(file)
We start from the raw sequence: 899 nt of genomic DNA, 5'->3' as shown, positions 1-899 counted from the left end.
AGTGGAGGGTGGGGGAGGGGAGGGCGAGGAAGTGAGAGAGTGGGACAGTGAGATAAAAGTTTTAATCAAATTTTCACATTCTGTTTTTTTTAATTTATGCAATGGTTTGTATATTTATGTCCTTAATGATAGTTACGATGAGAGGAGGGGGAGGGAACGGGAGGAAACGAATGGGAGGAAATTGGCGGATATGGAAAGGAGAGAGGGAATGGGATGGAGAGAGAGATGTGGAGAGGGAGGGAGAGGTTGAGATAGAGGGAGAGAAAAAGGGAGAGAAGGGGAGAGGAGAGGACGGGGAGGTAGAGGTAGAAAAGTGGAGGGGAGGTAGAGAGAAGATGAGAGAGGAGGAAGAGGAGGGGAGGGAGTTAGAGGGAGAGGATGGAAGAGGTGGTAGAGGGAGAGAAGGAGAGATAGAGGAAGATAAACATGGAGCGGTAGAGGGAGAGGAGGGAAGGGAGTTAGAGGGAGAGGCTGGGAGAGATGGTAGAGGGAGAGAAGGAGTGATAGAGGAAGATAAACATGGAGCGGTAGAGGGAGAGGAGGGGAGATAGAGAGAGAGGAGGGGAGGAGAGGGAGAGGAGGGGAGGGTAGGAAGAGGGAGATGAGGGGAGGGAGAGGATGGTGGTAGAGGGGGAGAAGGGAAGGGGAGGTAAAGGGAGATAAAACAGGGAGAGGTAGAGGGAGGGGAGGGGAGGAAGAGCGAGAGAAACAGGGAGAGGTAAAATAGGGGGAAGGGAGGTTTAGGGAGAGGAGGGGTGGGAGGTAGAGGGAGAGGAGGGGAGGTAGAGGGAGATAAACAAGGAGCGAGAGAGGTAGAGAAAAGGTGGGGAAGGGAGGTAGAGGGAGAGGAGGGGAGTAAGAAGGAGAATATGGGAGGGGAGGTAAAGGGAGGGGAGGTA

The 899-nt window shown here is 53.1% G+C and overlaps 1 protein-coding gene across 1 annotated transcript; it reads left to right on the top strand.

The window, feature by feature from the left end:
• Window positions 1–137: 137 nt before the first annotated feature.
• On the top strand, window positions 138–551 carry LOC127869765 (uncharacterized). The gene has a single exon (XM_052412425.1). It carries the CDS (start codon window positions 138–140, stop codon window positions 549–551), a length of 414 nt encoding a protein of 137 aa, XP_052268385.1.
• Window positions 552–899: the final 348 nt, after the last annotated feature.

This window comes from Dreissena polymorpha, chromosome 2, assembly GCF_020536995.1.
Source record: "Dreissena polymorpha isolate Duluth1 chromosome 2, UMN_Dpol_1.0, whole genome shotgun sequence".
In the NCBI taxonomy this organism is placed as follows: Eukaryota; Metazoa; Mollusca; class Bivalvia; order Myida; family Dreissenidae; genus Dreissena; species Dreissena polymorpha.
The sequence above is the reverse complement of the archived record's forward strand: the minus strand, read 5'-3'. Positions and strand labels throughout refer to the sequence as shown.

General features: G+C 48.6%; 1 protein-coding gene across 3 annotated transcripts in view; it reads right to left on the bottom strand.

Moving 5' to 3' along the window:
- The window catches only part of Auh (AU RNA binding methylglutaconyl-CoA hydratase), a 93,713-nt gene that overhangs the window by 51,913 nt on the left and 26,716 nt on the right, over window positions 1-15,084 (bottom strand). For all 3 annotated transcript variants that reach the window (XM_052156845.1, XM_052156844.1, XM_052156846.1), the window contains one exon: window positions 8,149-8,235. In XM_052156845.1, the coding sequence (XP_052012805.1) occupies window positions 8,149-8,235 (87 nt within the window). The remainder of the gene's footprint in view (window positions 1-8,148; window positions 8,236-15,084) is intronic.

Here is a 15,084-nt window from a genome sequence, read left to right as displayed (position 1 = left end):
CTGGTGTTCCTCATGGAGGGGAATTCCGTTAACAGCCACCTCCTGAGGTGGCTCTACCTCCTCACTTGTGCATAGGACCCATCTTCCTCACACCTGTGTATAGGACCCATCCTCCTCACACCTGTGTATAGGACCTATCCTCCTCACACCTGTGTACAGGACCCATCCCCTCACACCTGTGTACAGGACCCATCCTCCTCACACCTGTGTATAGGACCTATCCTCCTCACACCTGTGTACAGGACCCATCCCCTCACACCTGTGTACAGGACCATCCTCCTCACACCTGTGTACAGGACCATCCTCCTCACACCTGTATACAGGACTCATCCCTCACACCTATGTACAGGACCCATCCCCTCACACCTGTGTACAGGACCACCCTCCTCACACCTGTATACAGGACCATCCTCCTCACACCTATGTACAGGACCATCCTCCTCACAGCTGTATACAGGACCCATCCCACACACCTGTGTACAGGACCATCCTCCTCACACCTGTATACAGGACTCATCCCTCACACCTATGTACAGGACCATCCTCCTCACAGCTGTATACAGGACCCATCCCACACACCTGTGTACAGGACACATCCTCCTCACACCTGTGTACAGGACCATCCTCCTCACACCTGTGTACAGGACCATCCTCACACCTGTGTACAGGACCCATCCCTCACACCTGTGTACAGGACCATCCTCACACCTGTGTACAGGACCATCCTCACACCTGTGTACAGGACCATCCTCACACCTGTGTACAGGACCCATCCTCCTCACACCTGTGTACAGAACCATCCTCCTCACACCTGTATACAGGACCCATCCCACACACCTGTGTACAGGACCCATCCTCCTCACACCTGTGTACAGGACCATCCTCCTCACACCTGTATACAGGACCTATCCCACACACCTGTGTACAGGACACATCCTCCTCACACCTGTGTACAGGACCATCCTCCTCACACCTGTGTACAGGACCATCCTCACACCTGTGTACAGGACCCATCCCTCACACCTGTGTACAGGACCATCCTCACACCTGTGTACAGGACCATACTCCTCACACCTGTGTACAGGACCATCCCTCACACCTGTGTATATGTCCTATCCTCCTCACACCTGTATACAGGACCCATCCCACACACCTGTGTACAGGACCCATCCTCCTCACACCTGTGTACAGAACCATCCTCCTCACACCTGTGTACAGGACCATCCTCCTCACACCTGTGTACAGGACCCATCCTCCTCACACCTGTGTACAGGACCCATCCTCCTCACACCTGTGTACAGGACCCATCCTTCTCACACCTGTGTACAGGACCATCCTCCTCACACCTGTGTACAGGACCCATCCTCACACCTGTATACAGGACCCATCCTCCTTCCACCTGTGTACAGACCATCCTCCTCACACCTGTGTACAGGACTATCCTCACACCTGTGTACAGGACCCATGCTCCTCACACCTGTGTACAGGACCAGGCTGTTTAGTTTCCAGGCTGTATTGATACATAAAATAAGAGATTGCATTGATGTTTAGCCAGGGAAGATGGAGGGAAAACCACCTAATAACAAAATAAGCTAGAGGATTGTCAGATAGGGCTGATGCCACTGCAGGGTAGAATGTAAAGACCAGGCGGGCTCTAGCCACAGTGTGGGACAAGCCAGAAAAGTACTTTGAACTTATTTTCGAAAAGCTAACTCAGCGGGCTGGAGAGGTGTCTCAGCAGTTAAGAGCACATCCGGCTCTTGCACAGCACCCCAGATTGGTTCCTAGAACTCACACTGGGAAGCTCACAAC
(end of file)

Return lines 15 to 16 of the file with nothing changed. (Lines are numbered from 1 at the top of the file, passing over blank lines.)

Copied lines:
Here is a 15,084-nt window from a genome sequence, read left to right as displayed (position 1 = left end):
CTGGTGTTCCTCATGGAGGGGAATTCCGTTAACAGCCACCTCCTGAGGTGGCTCTACCTCCTCACTTGTGCATAGGACCCATCTTCCTCACACCTGTGTATAGGACCCATCCTCCTCACACCTGTGTATAGGACCTATCCTCCTCACACCTGTGTACAGGACCCATCCCCTCACACCTGTGTACAGGACCCATCCTCCTCACACCTGTGTATAGGACCTATCCTCCTCACACCTGTGTACAGGACCCATCCCCTCACACCTGTGTACAGGACCATCCTCCTCACACCTGTGTACAGGACCATCCTCCTCACACCTGTATACAGGACTCATCCCTCACACCTATGTACAGGACCCATCCCCTCACACCTGTGTACAGGACCACCCTCCTCACACCTGTATACAGGACCATCCTCCTCACACCTATGTACAGGACCATCCTCCTCACAGCTGTATACAGGACCCATCCCACACACCTGTGTACAGGACCATCCTCCTCACACCTGTATACAGGACTCATCCCTCACACCTATGTACAGGACCATCCTCCTCACAGCTGTATACAGGACCCATCCCACACACCTGTGTACAGGACACATCCTCCTCACACCTGTGTACAGGACCATCCTCCTCACACCTGTGTACAGGACCATCCTCACACCTGTGTACAGGACCCATCCCTCACACCTGTGTACAGGACCATCCTCACACCTGTGTACAGGACCATCCTCACACCTGTGTACAGGACCATCCTCACACCTGTGTACAGGACCCATCCTCCTCACACCTGTGTACAGAACCATCCTCCTCACACCTGTATACAGGACCCATCCCACACACCTGTGTACAGGACCCATCCTCCTCACACCTGTGTACAGGACCATCCTCCTCACACCTGTATACAGGACCTATCCCACACACCTGTGTACAGGACACATCCTCCTCACACCTGTGTACAGGACCATCCTCCTCACACCTGTGTACAGGACCATCCTCACACCTGTGTACAGGACCCATCCCTCACACCTGTGTACAGGACCATCCTCACACCTGTGTACAGGACCATACTCCTCACACCTGTGTACAGGACCATCCCTCACACCTGTGTATATGTCCTATCCTCCTCACACCTGTATACAGGACCCATCCCACACACCTGTGTACAGGACCCATCCTCCTCACACCTGTGTACAGAACCATCCTCCTCACACCTGTGTACAGGACCATCCTCCTCACACCTGTGTACAGGACCCATCCTCCTCACACCTGTGTACAGGACCCATCCTCCTCACACCTGTGTACAGGACCCATCCTTCTCACACCTGTGTACAGGACCATCCTCCTCACACCTGTGTACAGGACCCATCCTCACACCTGTATACAGGACCCATCCTCCTTCCACCTGTGTACAGACCATCCTCCTCACACCTGTGTACAGGACTATCCTCACACCTGTGTACAGGACCCATGCTCCTCACACCTGTGTACAGGACCAGGCTGTTTAGTTTCCAGGCTGTATTGATACATAAAATAAGAGATTGCATTGATGTTTAGCCAGGGAAGATGGAGGGAAAACCACCTAATAACAAAATAAGCTAGAGGATTGTCAGATAGGGCTGATGCCACTGCAGGGTAGAATGTAAAGACCAGGCGGGCTCTAGCCACAGTGTGGGACAAGCCAGAAAAGTACTTTGAACTTATTTTCGAAAAGCTAACTCAGCGGGCTGGAGAGGTGTCTCAGCAGTTAAGAGCACATCCGGCTCTTGCACAGCACCCCAGATTGGTTCCTAGAACTCACACTGGGAAGCTCACAAC